melissa sargent

Wisconsin: Marijuana Harvest Festival Draws Big Crowd In Downtown Madison

Madison hempfest.jpg

By Derrick Stanley
Hemp News

Hundreds of protesters gathered on the steps of Wisconsin's capitol building over the weekend to rally in support of legalizing marijuana.

The protest was part of the 46th annual Madison Hemp Festival, where many pro-marijuana activists spoke, sending a message to Wisconsin lawmakers.

"I very much believe that marijuana is not the most dangerous thing that people are walking around in their pockets, but we're treating it as it is," said 48th District State Representative Melissa Sargent. "We need to change our laws so that people can take care of their illnesses in a way that they deserve to."

Sargent has proposed several bills to legislators that would legalize marijuana in Wisconsin for both medical and recreational purposes.

The movement has its opposition, however.

"Melissa and I have discussed her position on legalization on marijuana, and I disagree with her," said Dane County Sheriff Dave Mahoney, who says while he would consider supporting the legalization of medical marijuana, under no circumstances will he support recreational use. "I don't believe that we are at a point that we know that marijuana is not an entry drug and I don't think we are at the point that marijuana has no lasting effects."

So far, all of Sargent's proposed bills have been shut down by Wisconsin legislators.

Wisconsin: Marijuana Decriminalization Movement Taking Off Across State

WisconsinPotLeafRoadSign

By Steve Elliott
Hemp News

More and more cities across Wisconsin are relaxing penalties against people caught with small amounts of marijuana, as the decriminalization movement sweeps across the state.

Nine of the state's 10 largest cities have already decriminalized simple cannabis possession, a Gannett Central Wisconsin Media review reveals, reports the Associated Press. Madison and Milwaukee were among the first cities in Wisconsin to relax their pot laws.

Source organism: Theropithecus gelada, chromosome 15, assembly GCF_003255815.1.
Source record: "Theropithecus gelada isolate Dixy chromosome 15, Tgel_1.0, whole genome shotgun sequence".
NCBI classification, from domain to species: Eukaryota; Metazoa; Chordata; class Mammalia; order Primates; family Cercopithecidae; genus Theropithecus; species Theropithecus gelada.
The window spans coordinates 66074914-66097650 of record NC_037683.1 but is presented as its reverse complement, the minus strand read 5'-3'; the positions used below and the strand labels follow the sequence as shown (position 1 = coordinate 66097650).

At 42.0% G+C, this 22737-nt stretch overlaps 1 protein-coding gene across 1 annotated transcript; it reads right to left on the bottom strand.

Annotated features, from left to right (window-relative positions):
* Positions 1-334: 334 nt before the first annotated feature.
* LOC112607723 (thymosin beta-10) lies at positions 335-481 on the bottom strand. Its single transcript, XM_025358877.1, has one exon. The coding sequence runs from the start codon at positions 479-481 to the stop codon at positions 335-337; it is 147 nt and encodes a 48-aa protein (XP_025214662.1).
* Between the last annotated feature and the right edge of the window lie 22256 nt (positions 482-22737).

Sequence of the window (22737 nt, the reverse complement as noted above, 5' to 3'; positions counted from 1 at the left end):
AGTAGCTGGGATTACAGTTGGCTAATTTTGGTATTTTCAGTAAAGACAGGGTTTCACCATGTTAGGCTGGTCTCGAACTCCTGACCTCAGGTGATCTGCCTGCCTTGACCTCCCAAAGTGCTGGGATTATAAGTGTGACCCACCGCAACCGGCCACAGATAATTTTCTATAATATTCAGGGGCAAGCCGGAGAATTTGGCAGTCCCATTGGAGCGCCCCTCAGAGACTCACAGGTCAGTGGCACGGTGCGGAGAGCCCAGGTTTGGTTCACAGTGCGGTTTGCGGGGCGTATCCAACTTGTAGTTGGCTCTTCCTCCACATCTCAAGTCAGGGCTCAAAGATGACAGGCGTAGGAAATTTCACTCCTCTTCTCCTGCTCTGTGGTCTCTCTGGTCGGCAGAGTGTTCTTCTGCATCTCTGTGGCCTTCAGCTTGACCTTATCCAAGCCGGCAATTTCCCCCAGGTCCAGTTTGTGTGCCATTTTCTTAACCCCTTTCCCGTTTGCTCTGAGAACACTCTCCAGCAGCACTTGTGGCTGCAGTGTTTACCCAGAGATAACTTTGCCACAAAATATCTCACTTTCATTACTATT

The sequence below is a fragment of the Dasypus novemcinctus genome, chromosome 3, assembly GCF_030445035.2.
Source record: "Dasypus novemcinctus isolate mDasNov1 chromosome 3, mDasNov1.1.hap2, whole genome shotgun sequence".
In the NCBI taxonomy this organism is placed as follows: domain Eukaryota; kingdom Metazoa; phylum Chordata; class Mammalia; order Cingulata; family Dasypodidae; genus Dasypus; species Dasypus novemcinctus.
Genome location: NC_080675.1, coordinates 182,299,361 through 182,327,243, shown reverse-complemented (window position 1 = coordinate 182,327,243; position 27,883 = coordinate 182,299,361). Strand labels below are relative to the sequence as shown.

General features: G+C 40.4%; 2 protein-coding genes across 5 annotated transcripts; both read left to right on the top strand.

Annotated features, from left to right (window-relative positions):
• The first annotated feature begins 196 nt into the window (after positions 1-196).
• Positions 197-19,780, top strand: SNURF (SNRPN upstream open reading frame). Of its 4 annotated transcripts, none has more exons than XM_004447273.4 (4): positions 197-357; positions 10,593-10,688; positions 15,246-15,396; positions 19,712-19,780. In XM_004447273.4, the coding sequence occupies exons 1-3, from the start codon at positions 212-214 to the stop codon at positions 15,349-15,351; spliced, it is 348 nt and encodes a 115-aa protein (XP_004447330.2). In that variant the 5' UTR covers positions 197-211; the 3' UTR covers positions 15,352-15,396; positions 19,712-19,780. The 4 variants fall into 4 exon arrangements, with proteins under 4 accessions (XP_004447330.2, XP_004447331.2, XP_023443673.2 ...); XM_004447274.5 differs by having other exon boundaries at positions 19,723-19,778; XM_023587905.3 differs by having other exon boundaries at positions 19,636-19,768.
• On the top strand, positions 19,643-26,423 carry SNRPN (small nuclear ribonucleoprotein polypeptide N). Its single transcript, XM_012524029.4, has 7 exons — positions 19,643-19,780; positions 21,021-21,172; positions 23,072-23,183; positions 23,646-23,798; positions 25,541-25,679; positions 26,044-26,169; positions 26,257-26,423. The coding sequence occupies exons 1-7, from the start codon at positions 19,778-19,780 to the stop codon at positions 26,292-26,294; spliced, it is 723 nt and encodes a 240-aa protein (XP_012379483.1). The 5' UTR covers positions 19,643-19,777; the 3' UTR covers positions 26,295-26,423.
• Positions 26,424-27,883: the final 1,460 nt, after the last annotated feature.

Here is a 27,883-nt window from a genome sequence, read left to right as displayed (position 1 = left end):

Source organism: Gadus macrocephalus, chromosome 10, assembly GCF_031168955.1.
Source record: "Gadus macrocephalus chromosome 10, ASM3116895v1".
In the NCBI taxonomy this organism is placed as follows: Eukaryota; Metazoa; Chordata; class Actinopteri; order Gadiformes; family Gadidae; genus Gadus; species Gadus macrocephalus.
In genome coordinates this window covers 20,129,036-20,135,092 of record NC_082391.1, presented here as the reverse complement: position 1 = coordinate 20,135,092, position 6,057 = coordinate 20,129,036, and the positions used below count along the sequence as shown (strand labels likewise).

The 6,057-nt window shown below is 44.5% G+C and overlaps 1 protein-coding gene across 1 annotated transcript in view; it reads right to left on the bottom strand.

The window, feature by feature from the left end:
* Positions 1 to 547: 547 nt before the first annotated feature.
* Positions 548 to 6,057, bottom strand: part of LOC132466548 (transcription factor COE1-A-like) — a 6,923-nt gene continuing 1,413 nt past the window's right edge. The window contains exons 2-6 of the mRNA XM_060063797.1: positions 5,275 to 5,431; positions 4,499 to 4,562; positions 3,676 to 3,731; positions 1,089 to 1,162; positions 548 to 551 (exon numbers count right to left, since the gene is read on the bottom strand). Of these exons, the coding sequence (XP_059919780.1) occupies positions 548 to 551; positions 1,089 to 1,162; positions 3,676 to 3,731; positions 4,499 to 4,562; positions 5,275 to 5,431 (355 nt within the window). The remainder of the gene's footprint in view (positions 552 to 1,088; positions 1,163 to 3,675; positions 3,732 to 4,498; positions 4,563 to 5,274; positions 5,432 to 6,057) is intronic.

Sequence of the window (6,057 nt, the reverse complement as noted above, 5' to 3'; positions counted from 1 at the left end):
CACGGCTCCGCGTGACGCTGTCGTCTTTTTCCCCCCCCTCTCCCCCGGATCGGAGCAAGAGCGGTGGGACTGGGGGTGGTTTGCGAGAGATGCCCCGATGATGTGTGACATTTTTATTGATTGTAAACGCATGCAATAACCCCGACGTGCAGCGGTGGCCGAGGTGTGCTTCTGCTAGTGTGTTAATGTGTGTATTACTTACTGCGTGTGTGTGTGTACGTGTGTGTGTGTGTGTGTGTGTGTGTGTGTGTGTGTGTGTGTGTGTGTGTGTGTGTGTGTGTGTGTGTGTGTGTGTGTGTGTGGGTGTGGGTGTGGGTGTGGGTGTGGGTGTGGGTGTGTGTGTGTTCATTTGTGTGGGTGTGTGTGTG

Stevens Point is the latest municipality in the state to adopt and then modify a new marijuana ordinance. Last month, the city reduced the fine for first-time pot possession to $100.

Under Wisconsin law, people caught with small amounts of weed can be charged with a misdemeanor crime, punishable by jail time and a permanent criminal record. With some cities in the state now enforcing lesser penalties, those "suspects" can now face anything from up to six months in jail, to no jail time or fine at all.

Some law enforcement types say they don't support decrim because they claim marijuana can lead to harder drugs, i.e., the long discredited "gateway theory." Decrim advocates say those caught with small amounts of cannabis shouldn't be treated any differently than other minor offenders.

Wisconsin: Madison Police Chief Says Legalize Marijuana, Use Tax To Fund Drug Treatment

Wisconsin-MadisonPoliceChiefMikeKoval

By Steve Elliott
Hemp News

Marijuana should be legalized, taxed, and regulated, and the tax revenues should fund treatment programs for harder drugs, the police chief in Madison, Wisconsin, said on Wednesday.

Madison Police Chief Mike Koval endorsed marijuana legalization during an interview with the State Journal about data showing African Americans in Madison were arrested or cited for marijuana at about 12 times the rate for whites in the city.

Efforts to enforce the marijuana laws are an "abject failure," Chief Koval said, adding the same is true of the broader War On Drugs. "We've done such an abysmal job using marijuana as a centerpiece of drug enforcement, that it's time to reorder and triage the necessities of what's more important now," he said.

Koval said it's time for Wisconsin to consider doing as Colorado and Washington did in legalizing, taxing and regulating cannabis.

The police chief said he would like to see Wisconsin "acknowledge the failure" of marijuana prohibition and focus instead on the "infinite amount of challenges" posed by harder drugs such as heroin. Taxes from marijuana sales, Koval said, would create revenue for the state which could be used to fund drug treatment programs and expand the capacity of drug courts which divert users from the criminal justice system.

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